Question about Expiration time (date)

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Moonday

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Hi
Thank you for your respond!
I decided to use CP for my soaps (before I work on HP but I couldn't mold it correctly!) and understand that we have a more than one mount sleep time in CP. Now I think for example a batch with 5% superfat. But when this soap will expired ? It's similar to Exp of super fat oil or when uncolored soap color change to die or else?
Exp in oils is a tonality of temperature , Sun light , contacting with weather , contacting with microorganisms , moisture and some other parameters. but in a packaged soap for example by vacuum plastics and a showering in an alcohol tub for example Isopropyl before packaging , Options are different. So how I can correctly find what is my Exp date?
 

shunt2011

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Soap really doesn't have an expiration date in most cases.

But, fragrances and colors will/may change over time. Fragrance may become a lot weaker and colors may fade. It also depends on how they are stored.

If you really want to put an expiration date on your soap I would put 6 months to a year. A
s long as you have tested your soaps before selling and know your formulas can hang in there for the long run and they are well cured you will be fine.

I have soaps almost 6 years old that the scent has faded but they are still great soaps.

That's why so many of us strongly suggest people wait a year or more before selling. You need to know your recipe(s) aren't prone to DOS and will be quality for your customers.
 

not_ally

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Agree w/Shunt on all - a well made CP soap will last for a really long time (years), but the scent and color will fade, and other stuff ("Dreaded Orange Spots"/DOS, speculated to be caused by a number of factors and especially discussed in connection with some oils that have a short shelf life, may develop after some time. DOS is generally regarded as a cosmetic factor, although sometimes it can smell bad, and if I was selling I certainly wouldn't want to sell any with it.

I've only been making soap for 4 mos and have yet to get DOS - maybe mostly, I think, b/c my none of my oils are much older than that and I switched early on to using mostly oils w/a longer shelf life - lard/tallow/olive/coconut/castor. I probably would be more careful about storing animal fats like lard and tallow. I recently bought a huge (for me, at least) 50 lb box of lard and cut it into smaller portions and am keeping most of them in the freezer until I am ready to use. (At some point I am probably going to have to post here saying "guys, is it ok to defrost frozen lard, or will potential water crystals create a problem ?:)) My tallow comes in smaller amts, I just keep it in the fridge in a gallon bucket and scoop it out as needed.

When I get my oils I make sure the containers are marked with a date (I do it myself in big bold black marker, sometimes they are hard to find otherwise without my reading glasses :) There are lots of charts out there with the shelf life of oils, here's one: http://www.soapqueen.com/bath-and-b...s-guide-to-soapmaking-common-soapmaking-oils/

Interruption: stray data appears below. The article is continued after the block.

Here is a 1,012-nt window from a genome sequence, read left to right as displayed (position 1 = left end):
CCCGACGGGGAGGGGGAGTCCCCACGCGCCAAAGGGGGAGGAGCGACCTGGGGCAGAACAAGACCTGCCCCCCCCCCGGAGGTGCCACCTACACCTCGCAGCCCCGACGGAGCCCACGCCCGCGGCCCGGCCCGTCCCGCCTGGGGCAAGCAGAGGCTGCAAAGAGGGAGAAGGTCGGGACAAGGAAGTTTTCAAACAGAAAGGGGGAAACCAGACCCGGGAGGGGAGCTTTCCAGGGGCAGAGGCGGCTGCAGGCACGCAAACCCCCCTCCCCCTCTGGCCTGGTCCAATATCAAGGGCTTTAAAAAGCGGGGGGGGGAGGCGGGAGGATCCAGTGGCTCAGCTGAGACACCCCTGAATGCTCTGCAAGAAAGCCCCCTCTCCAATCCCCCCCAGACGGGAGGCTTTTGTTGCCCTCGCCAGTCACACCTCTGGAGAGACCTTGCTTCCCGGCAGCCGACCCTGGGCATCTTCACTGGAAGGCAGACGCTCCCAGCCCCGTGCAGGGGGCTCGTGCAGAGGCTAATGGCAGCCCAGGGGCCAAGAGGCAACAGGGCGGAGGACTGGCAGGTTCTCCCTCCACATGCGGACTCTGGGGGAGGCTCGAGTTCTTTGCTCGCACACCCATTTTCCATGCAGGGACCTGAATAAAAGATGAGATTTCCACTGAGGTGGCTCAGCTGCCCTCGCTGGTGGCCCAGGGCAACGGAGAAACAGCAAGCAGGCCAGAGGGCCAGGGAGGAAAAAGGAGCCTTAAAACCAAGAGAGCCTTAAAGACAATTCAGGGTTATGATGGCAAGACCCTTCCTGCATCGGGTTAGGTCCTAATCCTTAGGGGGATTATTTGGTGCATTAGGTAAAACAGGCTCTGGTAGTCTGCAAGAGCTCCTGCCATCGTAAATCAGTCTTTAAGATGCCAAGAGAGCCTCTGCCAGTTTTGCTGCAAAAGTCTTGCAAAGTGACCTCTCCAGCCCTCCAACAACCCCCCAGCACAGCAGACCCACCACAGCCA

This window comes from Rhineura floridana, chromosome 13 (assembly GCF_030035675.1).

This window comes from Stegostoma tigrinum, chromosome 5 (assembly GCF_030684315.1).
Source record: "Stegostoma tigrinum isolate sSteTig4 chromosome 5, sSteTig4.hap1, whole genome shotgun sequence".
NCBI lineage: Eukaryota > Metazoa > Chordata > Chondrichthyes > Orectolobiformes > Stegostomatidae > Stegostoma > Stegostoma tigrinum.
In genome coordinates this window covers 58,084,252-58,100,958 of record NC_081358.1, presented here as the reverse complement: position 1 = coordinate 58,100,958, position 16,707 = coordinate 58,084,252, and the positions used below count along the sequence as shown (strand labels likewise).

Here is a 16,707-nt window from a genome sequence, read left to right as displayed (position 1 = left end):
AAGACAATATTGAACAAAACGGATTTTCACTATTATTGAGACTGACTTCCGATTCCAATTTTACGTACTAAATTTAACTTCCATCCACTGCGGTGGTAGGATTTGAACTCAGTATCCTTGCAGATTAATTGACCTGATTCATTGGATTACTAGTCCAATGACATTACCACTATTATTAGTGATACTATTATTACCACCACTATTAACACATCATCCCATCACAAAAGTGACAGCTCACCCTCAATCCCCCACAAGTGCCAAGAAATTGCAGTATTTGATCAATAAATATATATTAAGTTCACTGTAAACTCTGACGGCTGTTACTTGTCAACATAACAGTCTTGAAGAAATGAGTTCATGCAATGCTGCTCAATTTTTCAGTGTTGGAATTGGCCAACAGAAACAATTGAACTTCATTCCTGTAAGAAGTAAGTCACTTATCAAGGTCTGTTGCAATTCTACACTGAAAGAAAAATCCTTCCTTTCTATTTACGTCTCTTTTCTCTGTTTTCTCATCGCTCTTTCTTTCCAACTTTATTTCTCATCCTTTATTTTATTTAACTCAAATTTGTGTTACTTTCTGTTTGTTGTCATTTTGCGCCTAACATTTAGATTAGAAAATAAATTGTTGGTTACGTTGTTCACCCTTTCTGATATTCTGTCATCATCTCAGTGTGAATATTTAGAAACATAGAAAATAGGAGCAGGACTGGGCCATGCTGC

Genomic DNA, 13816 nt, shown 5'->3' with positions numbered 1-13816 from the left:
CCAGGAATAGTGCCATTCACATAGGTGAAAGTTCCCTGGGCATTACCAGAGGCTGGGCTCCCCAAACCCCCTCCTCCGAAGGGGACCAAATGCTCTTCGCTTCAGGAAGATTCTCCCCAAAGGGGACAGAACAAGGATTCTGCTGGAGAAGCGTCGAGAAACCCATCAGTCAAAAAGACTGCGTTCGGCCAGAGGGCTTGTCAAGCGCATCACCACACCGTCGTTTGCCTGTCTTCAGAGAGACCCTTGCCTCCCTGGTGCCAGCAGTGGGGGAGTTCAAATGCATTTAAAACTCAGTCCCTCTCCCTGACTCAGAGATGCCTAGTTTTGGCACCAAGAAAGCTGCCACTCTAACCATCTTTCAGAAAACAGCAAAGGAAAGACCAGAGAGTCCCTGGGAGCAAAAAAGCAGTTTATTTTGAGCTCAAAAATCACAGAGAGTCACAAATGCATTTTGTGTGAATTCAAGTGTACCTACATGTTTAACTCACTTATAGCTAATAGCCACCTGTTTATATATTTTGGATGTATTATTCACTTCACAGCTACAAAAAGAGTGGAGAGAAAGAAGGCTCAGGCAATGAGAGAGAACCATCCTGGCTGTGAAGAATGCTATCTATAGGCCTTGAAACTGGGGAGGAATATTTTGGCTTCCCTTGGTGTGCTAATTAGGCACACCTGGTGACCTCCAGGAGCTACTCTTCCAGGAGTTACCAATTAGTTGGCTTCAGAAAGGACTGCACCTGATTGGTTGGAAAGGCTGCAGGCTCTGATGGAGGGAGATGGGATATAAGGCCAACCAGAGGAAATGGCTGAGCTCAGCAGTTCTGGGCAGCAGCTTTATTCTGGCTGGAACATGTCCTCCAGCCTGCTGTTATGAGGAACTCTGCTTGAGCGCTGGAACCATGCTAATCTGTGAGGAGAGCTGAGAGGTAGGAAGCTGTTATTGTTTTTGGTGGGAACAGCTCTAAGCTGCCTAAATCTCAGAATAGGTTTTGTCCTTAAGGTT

Anyway, once made - with oils that are good, and putting aside other problem factors - like Shunt said, the soaps will last for a long time. But the scent and colors, which are the reasons which many buyers like them, will fade, so if you want a good resale market you will need to know how long they last for that reason. The only way to tell, really, is by labeling them carefully by batch date/ingredients/fragrance/colorants so that you can check as they go along and then make a decision based on that what the expiration date is for your market. Also, that will help you know what you might want to change.

I hope this makes sense, I am still working on my first cup of coffee. Also, as previously stated, I am newbie, a lot/most of this is taken from the very good advice I have received from really experienced and helpful soapmakers.

Also, I found a good learning experience when posting - after reading all the posts on the thread - is to go to the bottom of the page and look at the "similar threads" link. I don't think that will help in this case, but often they are very helpful. Sometimes old though, so if so, don't expect a reply because the OP's either have an answer, have given up, or are long gone. Still lots of good info, though, and sometimes they help you focus your thinking on your own question.
 
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MorpheusPA

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I've found that even older oils are perfectly good as long as you're still inside their shelf life. In a few cases, I've used ones that were...well, perhaps a little older than they should be, let's just say.

Turning oil to soap more or less stops the clock. It won't turn a bad oil back into good soap, but as long as the oil was in good shape, the soap will also be in good shape.
 

not_ally

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Turning oil to soap more or less stops the clock. It won't turn a bad oil back into good soap, but as long as the oil was in good shape, the soap will also be in good shape.[/QUOTE]

That's what I meant to say, Morpheus! It got lost among all the blah, blah :)
 

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